The Sedgwick County Republican Party has censured Commissioner Jim Skelton for supporting a Democratic candidate for office.
Skelton, a Republican, recently said in an Eagle story that he was giving a nod to Democrat Tim Norton, the District 2 county commissioner, over challenger Ben Sauceda, a Republican.
Sauceda is secretary of the county party. He said the resolution passed at a meeting Thursday night “came from the floor.”
Skelton called the censure “political hogwash.”
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“I just think it goes to show you the childish nature of this far-right uncompromising ideology,” he said.
Stressing that he was speaking as a candidate and not a party official, Sauceda said he was disappointed in Skelton’s comments in the July 1 Eagle story. Skelton said, “I would worry about the community as a whole if he (Sauceda) were to be elected. I want people on the board who are going to be working for their constituents, not working against the government. I don’t want to work with someone who every time you turn around, they’re voting against something.”
Sauceda said Skelton had not talked to him personally about his viewpoints.
“He should at least talk with an individual before blasting them like he did in the paper,” Sauceda said. “I’m not saying he has to agree with me, but I would appreciate the respect of having an open dialogue.”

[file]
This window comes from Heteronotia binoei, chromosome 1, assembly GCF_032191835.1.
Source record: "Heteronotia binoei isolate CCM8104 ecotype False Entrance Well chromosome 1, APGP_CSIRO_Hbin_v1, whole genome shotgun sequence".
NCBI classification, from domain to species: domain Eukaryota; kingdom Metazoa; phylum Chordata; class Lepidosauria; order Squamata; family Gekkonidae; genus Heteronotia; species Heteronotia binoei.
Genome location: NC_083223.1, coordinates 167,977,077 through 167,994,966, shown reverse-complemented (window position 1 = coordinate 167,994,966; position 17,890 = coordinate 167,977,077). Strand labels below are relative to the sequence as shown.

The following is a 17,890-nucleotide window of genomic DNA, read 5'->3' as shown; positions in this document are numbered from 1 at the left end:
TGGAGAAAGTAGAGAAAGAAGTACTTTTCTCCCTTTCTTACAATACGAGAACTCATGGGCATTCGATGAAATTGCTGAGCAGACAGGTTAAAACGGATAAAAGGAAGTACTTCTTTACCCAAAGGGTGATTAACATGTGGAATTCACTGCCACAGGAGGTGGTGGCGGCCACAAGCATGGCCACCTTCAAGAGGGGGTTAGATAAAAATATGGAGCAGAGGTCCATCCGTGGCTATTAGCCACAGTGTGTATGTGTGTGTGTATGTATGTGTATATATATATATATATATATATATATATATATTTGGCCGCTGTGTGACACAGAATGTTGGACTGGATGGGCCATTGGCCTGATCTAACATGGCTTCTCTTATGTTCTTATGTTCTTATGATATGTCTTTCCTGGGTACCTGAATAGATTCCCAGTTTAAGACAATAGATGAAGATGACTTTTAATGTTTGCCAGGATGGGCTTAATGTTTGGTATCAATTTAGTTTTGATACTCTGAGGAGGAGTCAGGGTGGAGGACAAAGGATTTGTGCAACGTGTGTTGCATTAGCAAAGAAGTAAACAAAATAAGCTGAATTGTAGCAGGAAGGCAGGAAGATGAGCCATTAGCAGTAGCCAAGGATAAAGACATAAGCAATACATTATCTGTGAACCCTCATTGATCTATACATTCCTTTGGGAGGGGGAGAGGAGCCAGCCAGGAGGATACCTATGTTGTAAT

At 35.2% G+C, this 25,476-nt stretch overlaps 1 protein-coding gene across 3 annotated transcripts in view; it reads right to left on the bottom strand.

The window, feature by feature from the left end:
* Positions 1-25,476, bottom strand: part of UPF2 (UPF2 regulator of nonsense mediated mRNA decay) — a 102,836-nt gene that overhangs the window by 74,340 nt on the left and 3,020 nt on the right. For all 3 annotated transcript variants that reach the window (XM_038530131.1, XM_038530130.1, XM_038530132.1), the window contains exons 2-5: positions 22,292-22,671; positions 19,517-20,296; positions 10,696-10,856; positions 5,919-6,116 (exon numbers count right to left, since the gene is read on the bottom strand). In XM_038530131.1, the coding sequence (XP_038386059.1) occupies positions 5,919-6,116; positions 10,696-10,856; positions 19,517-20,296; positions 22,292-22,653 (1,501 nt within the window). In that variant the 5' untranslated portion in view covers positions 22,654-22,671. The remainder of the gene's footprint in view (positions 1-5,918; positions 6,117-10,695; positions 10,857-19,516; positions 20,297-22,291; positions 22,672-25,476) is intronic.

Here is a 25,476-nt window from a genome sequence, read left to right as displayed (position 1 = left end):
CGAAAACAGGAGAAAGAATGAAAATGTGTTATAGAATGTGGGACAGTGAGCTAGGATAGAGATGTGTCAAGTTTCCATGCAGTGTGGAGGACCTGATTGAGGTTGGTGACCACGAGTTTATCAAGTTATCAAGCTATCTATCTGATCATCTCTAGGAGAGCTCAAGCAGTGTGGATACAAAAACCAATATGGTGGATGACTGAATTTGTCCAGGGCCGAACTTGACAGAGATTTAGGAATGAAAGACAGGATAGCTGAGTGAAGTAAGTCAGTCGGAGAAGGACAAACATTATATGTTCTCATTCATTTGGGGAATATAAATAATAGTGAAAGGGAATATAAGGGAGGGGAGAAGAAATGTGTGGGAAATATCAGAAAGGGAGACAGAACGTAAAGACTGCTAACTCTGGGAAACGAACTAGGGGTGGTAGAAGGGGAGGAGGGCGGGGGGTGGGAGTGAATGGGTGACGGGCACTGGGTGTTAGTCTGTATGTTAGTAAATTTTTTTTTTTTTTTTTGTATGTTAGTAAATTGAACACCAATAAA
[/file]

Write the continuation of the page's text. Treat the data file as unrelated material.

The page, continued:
The resolution reads: “Whereas, Jim Skelton, an elected Republican official in Sedgwick County, who has benefited from the support of the Sedgwick County Republican Party, has publicly supported a Democratic candidate over a Republican candidate for election to the Sedgwick County Commission. Be it resolved that Jim Skelton be censured for this action.”
Sauceda said Treatha Brown-Foster, chairwoman of the Kansas Black Republican Council and a precinct committeewoman, offered the resolution.
“I was very surprised,” Sauceda said. “I was handling another part of the meeting when it came up.”
Skelton, who was not at the meeting Thursday, called the resolution “irrelevant. I know where I stand with my constituents.”
He said he was not going to worry about an action taken by “amateurs.”
Bob Dool, chairman of the county Republican Party, said the vote was nearly unanimous, enough that a voice vote was sufficient. He estimated about 75 people attended the regular monthly meeting. Those meetings are open to any registered Republican, he said.
The censure does not come with any specific penalties, he said.
Although members are asked if there is any business they want to bring up, “I don’t recall a motion such as this in the past year or so,” he said.